India's manufacturing purchasing manager’s index surged to a three-month high at 56.4 in March as factory orders and output expanded at the fastest rates in three months, according to S&P Global India Manufacturing PMI report. In February, the country’s manufacturing PMI stood at 55.3, whereas in January it was 53.7.
A reading above 50 indicates an overall increase in output compared to the previous month.
However, the PMI average for the fourth quarter for FY23 stood at 55.7, as against 56.3 in Q3 of FY23.
"Underlying demand for Indian goods remained strong in March, underscored by the quickest upturn in factory orders for three months. Hence, production continued to expand at a robust clip and firms stepped up their stocks building efforts. Companies reported abundant capacity among themselves and their suppliers. Pending workloads expanded only marginally in March, hindering job creation. As for supply chains, improved availability of raw materials among vendors resulted in shorter delivery times and retreating price pressures. Overall, input costs rose at the second-slowest rate since September 2020," says Pollyanna De Lima, Economics Associate Director at S&P Global Market Intelligence.
With pressure on supply chains subsiding and raw material availability improving, input cost inflation retreated to its second-lowest mark in two-and-a-half years, the report says.
"March data highlighted a further upturn in new business placed with the domestic manufacturers. Moreover, the rate of expansion was sharp and the quickest in three months. Firms suggested that marketing efforts bore fruit. Demand resilience and competitive pricing were also cited as growth drivers. Continuing the trend that has been recorded every month for a year, new export orders rose in March. The expansion rate quickened from February, though it remained slight and historically subdued," it adds.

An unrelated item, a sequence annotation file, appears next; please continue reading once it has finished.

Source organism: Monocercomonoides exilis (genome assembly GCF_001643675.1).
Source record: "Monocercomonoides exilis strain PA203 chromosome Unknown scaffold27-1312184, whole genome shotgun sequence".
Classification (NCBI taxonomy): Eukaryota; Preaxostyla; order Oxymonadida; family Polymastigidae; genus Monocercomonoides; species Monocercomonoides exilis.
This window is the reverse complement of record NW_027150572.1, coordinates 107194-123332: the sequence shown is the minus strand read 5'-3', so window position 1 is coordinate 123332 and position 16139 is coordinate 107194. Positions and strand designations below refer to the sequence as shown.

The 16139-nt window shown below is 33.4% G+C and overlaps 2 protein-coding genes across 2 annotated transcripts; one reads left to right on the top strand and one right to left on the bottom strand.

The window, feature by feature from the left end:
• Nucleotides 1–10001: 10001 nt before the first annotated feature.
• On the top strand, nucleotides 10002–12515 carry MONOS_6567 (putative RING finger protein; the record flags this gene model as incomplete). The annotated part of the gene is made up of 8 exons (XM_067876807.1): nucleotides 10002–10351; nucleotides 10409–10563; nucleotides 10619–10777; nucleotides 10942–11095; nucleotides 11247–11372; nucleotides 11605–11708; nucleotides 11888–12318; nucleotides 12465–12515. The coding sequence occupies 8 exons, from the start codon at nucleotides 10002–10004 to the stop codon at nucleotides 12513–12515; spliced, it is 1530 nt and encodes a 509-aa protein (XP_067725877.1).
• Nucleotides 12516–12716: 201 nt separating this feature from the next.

Demand resilience also encouraged firms to rebuild their input inventories. The stocks of purchases rose at a sharp rate that was one of the strongest seen in over 18 years of data collection, as per the rating agency.
"Firms tried to benefit as much as possible from this moderation in inflation by acquiring additional raw materials and semi-finished items. This contributed to one of the strongest increases in input inventories in over 18 years of data collection. "Although manufacturers were upbeat towards future new orders, they somewhat doubted that inflation would continue to recede. Such worries restricted optimism towards output prospects,” De Lima says.
Supporting the upturn in input stocks was a twenty-first consecutive increase in buying levels. Purchasing activity expanded at a marked pace that was the strongest since May 2022.
For FY24, the report says that Indian manufacturers expect improved customer relations, new product releases and advertising to support sales and production.